You can modify an already configured map with various utility functions to produce specific effects:
To rotate an object, you can use the
evas_map_util_rotate() function, which rotates the map based on an angle and the center coordinates of the rotation (the rotation point). A positive angle rotates the map clockwise, while a negative angle rotates the map counter-clockwise.
To rotate around the object center, you need the rotation angle and the coordinates of each corner of the object to perform the math required to get the new set of coordinates that needs to be set for the map.
The following example shows how to rotate an object around its center point by 45 degrees clockwise.
evas_object_geometry_get(o, &x, &y, &w, &h); /* Create a map and set the map points from geometry */ m = evas_map_new(4); evas_map_util_points_populate_from_object(m, o); /* Rotate the map 45 degrees around the center point */ evas_map_util_rotate(m, 45, x + (w / 2), y + (h / 2)); evas_object_map_set(o, m); evas_object_map_enable_set(o, EINA_TRUE); evas_map_free(m);
The following figure shows the rotating object with the red dot as the center point.
Figure: Rotating around the center point
To rotate around a point other than the center of the object, set the last 2 parameters of the
evas_map_util_rotate() function to the appropriate values:
evas_map_util_rotate(m, 45, x + w - 20, y + h - 20);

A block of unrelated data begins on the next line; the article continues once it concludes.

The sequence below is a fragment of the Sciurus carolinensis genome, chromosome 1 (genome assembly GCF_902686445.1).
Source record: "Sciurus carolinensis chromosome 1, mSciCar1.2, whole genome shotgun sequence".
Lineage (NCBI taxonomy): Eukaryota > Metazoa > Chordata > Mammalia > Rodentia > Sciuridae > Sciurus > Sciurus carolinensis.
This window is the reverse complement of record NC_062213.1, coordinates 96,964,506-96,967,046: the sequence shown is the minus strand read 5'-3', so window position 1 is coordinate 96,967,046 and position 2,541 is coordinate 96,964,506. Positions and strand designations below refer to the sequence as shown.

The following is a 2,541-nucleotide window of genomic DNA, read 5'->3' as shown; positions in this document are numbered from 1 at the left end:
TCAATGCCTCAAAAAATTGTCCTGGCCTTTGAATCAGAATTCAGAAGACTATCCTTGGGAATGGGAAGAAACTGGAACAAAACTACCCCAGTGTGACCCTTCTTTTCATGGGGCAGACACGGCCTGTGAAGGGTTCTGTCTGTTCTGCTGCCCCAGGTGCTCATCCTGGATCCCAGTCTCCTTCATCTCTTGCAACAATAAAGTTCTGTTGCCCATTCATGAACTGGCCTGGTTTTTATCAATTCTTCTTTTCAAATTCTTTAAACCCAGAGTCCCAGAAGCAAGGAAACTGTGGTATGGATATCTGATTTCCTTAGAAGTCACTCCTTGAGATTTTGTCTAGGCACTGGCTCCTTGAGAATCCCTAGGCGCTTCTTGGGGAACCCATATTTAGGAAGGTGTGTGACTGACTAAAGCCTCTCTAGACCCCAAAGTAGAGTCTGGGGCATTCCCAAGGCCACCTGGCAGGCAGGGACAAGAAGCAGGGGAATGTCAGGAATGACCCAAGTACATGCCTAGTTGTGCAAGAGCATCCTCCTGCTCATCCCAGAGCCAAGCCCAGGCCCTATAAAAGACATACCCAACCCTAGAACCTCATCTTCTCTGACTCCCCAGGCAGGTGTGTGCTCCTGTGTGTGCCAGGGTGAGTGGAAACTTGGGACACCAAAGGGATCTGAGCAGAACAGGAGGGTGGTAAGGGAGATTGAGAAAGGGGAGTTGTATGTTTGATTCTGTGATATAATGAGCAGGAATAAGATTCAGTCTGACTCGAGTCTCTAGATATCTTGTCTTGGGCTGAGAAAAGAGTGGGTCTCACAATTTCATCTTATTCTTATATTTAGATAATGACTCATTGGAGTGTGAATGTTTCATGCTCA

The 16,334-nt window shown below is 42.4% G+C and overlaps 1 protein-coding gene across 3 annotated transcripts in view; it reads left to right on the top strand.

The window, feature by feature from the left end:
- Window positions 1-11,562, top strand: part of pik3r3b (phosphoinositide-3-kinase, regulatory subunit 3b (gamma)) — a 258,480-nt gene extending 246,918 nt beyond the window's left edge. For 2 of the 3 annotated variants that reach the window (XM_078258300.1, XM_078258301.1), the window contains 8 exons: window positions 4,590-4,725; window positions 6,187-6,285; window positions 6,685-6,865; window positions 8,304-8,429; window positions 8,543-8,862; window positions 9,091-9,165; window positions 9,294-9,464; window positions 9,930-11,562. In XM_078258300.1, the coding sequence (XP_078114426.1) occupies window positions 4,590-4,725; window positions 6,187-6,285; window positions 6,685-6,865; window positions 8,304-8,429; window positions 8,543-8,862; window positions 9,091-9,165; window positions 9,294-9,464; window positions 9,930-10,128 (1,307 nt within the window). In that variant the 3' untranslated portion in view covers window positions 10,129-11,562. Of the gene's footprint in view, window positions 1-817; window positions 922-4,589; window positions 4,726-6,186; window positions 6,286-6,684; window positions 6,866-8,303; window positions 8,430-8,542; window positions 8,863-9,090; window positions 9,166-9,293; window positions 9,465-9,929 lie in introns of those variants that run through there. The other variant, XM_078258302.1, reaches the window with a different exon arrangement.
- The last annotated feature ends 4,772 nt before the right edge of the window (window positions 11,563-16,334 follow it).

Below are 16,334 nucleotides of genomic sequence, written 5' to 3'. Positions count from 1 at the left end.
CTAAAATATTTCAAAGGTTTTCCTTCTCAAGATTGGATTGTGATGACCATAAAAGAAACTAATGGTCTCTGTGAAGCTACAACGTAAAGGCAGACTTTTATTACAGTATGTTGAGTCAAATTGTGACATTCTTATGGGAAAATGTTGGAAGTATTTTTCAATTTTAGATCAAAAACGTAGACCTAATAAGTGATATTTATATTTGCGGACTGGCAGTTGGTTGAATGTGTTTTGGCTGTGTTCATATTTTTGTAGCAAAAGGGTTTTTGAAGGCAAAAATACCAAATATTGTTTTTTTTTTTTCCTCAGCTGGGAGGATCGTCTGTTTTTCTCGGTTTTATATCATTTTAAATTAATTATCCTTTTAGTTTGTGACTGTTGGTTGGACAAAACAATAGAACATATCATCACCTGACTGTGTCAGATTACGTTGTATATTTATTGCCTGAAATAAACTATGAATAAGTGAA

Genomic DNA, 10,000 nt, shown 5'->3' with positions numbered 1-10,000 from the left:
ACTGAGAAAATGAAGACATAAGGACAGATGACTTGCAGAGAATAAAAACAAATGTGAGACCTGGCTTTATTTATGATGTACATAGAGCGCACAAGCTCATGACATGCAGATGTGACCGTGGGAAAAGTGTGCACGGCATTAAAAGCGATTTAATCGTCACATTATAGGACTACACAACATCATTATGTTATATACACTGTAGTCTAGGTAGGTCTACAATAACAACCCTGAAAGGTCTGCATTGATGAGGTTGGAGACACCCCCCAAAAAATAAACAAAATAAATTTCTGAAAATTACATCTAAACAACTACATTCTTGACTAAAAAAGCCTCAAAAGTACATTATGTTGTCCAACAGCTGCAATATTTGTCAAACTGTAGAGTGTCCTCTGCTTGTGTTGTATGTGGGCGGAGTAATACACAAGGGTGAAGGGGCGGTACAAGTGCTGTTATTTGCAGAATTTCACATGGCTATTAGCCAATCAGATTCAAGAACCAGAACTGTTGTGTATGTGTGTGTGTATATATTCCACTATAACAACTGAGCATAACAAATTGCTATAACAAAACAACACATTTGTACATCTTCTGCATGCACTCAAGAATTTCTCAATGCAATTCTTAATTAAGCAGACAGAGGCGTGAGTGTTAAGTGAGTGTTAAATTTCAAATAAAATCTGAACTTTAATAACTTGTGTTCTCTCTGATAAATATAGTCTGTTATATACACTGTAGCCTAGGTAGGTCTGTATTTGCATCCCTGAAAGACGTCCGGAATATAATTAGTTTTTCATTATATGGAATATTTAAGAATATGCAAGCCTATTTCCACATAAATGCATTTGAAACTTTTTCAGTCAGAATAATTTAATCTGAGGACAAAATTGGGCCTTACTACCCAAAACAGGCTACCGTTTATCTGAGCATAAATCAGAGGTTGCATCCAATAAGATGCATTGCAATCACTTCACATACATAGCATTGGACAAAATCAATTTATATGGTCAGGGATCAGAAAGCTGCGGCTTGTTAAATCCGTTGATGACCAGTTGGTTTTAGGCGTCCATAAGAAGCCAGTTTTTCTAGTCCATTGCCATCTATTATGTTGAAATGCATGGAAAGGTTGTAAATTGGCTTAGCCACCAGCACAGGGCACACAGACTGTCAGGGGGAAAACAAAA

The following figure shows the object rotating around a point that is not in the center of the object.
Figure: Rotating around other points
To set the center of the window as the rotation point, use the appropriate coordinates of the Evas canvas:
/* Get the Evas canvas size */ evas_output_size_get(evas, &w, &h); m = evas_map_new(4); evas_map_util_points_populate_from_object(m, o); evas_map_util_rotate(m, 45, w, h); evas_object_map_set(o, m); evas_object_map_enable_set(o, EINA_TRUE); evas_map_free(m);
To zoom an object, you can use the
evas_map_util_zoom() function, which zooms the points of the map from a center point, defined by the last 2 parameters. The second and third parameters specify how much to zoom in on the X and Y axes. For example, a value of 1.0 means no zoom, 2.0 means double the size, and 0.5 means half the size. All the coordinates are global canvas coordinates.
The following example shows how to zoom in with value 2.0 on both X and Y axes with the canvas center as the zoom center point:
evas_output_size_get(evas, &w, &h); /* Create a map and set the map points from geometry */ m = evas_map_new(4); evas_map_util_points_populate_from_object(m, o); /* Zoom in the map */ evas_map_util_zoom(m, 2.0, 2.0, w/2, h/2); evas_object_map_set(o, m); evas_object_map_enable_set(o, EINA_TRUE); evas_map_free(m);
You can create 3D effects with maps using the Z coordinate: the higher the Z value, the further back the point is located. Smaller, usually negative, values mean that the point is closer to the user.
When handling 3D effects, you must also be familiar with the concept of the object back face. An object is said to be facing the user when all its points are placed in a clockwise formation. Rotating the map around its Y axis swaps the order of the points into a counter-clockwise formation, making the object face away from the user and revealing the object back face. The back face concept is especially relevant in lighting.
The following figure shows an object rotating around the Y axis. On the left, the object is facing the user, and on the right the face is away from the user, and you can only see the object back face.